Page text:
‘Massive step forward’: Lab-grown mini-brain twitches a muscle

Brain organoids in a petri dish. Image: UCSD

Floating inside a petri dish in a lab at Cambridge University, a single disjointed muscle twitched.

Normally that’s not news. But in this case, the surgically-dissected muscle is controlled by a slice of isolated brain tissue grown entirely inside the lab.

As creepy as that sounds, the system doesn’t represent consciousness in a jar. Rather, it’s a massive step forward for a technology called brain organoids—cultured brain tissue that remarkably resembles the real thing in a developing human fetus.


Their system, dubbed ALI-CO, consists of long-lived slices of cultured, lab-grown brain tissue floating on the surface of a warm, bubbling nutrient bath that helps the slices mature into human mini-brains.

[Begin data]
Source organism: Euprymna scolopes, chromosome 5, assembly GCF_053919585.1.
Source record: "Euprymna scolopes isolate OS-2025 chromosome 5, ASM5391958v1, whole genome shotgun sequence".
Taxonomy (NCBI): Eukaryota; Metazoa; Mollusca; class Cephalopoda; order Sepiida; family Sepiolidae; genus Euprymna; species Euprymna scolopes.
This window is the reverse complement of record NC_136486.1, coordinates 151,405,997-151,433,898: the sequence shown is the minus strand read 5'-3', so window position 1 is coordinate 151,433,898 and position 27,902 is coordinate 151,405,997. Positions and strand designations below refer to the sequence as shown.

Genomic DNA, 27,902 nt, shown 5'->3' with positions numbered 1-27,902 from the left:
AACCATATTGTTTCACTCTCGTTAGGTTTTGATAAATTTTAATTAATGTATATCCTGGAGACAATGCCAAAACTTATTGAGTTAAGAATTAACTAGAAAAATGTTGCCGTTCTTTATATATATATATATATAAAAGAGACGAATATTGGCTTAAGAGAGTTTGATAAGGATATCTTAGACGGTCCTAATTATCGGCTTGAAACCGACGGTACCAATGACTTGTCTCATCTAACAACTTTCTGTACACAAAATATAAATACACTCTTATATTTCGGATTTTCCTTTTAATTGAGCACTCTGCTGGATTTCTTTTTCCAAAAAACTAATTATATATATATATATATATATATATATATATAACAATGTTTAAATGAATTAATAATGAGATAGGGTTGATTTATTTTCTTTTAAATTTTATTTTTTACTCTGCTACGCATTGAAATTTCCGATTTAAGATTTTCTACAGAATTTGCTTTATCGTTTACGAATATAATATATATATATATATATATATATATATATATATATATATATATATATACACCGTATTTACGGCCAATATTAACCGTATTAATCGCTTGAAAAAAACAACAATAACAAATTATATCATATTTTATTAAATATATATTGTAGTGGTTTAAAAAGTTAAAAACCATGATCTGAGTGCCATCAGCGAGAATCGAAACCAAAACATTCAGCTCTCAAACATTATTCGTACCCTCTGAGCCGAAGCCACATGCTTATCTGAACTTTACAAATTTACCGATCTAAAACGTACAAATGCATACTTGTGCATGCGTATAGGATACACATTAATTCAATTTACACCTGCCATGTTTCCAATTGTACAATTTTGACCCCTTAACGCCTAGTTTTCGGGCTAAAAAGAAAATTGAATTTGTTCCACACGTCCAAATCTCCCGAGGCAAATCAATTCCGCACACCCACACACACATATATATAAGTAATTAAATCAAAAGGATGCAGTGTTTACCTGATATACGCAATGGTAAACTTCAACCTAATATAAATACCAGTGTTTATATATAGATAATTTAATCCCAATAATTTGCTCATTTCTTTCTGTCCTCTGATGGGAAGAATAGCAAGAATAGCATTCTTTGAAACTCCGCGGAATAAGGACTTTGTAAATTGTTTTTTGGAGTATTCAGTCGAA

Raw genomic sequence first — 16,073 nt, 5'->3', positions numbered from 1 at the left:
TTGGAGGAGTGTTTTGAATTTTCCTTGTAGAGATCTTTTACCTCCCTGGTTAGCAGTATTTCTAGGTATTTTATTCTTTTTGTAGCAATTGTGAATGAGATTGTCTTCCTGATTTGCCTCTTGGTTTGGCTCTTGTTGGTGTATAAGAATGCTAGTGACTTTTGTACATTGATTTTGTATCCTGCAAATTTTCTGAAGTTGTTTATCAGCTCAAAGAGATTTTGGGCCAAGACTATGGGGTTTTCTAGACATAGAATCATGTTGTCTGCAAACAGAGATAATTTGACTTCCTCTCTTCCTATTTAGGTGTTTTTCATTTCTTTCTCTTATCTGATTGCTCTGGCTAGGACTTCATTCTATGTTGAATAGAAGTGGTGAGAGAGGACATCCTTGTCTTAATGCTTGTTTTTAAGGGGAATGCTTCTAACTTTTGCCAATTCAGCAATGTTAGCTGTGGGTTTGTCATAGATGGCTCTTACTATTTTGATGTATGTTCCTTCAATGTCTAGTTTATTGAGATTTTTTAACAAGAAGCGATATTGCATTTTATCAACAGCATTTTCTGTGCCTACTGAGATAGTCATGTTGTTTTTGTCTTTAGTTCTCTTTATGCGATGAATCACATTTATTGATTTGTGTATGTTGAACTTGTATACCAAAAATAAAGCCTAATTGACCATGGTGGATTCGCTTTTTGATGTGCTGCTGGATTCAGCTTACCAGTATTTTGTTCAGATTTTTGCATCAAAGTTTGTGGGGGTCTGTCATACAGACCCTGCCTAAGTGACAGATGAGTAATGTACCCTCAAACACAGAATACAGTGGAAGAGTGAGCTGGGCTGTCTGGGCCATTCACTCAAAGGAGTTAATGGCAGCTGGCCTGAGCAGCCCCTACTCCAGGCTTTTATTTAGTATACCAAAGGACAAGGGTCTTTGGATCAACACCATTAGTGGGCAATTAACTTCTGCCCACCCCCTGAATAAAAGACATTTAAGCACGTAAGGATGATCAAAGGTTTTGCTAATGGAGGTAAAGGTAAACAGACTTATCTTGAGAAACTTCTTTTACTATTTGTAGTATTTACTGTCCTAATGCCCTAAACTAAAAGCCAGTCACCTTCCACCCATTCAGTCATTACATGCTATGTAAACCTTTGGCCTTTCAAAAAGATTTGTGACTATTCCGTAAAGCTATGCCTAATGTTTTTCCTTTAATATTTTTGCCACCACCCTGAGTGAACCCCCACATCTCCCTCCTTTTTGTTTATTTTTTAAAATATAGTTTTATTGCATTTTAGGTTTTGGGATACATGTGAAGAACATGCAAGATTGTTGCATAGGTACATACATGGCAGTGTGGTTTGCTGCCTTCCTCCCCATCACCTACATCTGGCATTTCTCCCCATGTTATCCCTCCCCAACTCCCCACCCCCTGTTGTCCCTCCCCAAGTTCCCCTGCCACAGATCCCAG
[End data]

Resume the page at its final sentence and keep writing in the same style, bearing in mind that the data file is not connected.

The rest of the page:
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When cultured together with the spinal cord and its supporting muscles isolated from embryonic mice, the mini-brain slices automatically reached out and formed connections called synapses. These human-mice chimeric synapses weren’t just for anatomic show: when stimulated, the highway-like “tracts” of neural connections repeatedly sparked electrical bursts that made the muscles zombie-dance.

Eventually, they may enlighten how neural circuit wiring and information processing gradually emerge in our developing brains, how the process sometimes goes wrong, and how to fix it—long before we’re born.


Read full, original post: A Lab-Grown Brain Twitched an Isolated Muscle. Here’s Why That’s Amazing

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